Bizarreness for its own sake defines Leeum’s new showFor years, art has provided subtle pleasures. It has made people laugh, weep and reflect.
Some art still does, but one of the increasing trends in contemporary art seems to be bizarreness, as evident in the show “ArtSpectrum 2006,” currently on display at the Leeum Samsung Museum of Art.
The show, which puts together the works of 16 artists, is a biannual exhibition of contemporary Korean artists who work internationally.
One of the most compelling works in the exhibit is Shon Jeong-eun’s “Love,” which examines the art of seduction.
The work, which is composed of bottles in odd shapes, claims to be a magical cosmetic for women that will grant them love when used.
Each bottle is behind plexiglas, with an instruction sheet on top indicating the specific effects and warnings, in such categories as narcissism, composure, elusiveness, hints, reliance and imitations. For example, the bottle of “elusiveness” claims to allow its users to provide an elusive air to men, rendering them unable to know what she is actually thinking about.
The juxtaposition of romantic strategies with make-up was an interesting comment on how people try to create themselves.
One of the most provocative works is a recent collaborative piece by an artist couple Kim Sung-hwan and a nameless “lady from the sea,” called “Flat White Rough Cut.”
Their performance shows the couple taking turns engaging in a series of activities, like drawing patterns in dust on the floor and spreading towels on the grass and rolling around in them.
The video comes with a bizarre, yet captivating narration, which describes each gesture before the artists perform a certain act in the video. One of the highlights of the work is the artist’s Caucasian girlfriend excreting in a plastic container. She closes it with a lid, turns it upside down and then ices it with a strawberry topping, illustrating notions of repulsion and attraction.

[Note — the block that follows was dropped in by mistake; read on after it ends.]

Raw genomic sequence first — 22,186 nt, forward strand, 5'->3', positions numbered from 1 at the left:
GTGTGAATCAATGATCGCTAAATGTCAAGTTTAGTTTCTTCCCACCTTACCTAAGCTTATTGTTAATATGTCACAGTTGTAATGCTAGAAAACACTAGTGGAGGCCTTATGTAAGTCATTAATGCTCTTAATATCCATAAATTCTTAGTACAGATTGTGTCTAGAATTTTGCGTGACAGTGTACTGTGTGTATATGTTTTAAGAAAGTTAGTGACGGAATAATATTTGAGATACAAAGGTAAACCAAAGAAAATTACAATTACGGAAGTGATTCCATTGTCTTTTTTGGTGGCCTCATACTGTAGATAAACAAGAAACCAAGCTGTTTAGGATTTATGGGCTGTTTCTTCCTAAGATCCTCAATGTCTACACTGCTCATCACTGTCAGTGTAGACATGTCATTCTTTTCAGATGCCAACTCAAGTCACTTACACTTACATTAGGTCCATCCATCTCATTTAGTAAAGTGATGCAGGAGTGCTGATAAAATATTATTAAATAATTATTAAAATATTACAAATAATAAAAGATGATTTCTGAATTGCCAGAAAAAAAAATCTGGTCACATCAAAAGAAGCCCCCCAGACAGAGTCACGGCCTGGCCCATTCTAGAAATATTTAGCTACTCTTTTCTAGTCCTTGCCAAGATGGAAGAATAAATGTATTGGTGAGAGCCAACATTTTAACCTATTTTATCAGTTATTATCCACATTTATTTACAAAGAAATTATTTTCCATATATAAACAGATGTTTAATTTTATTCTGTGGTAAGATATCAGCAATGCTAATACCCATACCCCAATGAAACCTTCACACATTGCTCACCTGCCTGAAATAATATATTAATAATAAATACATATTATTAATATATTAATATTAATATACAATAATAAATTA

The work deals with the complexities of translation, given that the video constantly shifts perspectives between an Asian man and a Caucasian woman.
Jeon Kyung also poses disturbingly realistic scenarios in “Crossing.” The work, a series of drawings in gauche or watercolor on rice paper, depicts cute animated characters that might appear in children’s books engaged in sexual torture or in deadly situations.
One of the notable things about this year’s ArtSpectrum show is that artists have more space to play around with, in part because Leeum has far more room since it moved to Hannam-dong last year.
Jinnie Seo provides a unique spatial installation in her “In Transit” by simply crossings lines and planes around the gallery. Yim Ja-hyuk’s large drawing of a whale was installed on the top of the museum’s ceiling, playing with the idea of visual weight.
by Park Soo-mee
“ArtSpectrum 2006” runs at Leeum through May 14. For a guided tour in English, make a reservation at firstname.lastname@example.org or call (02) 2014-6555.
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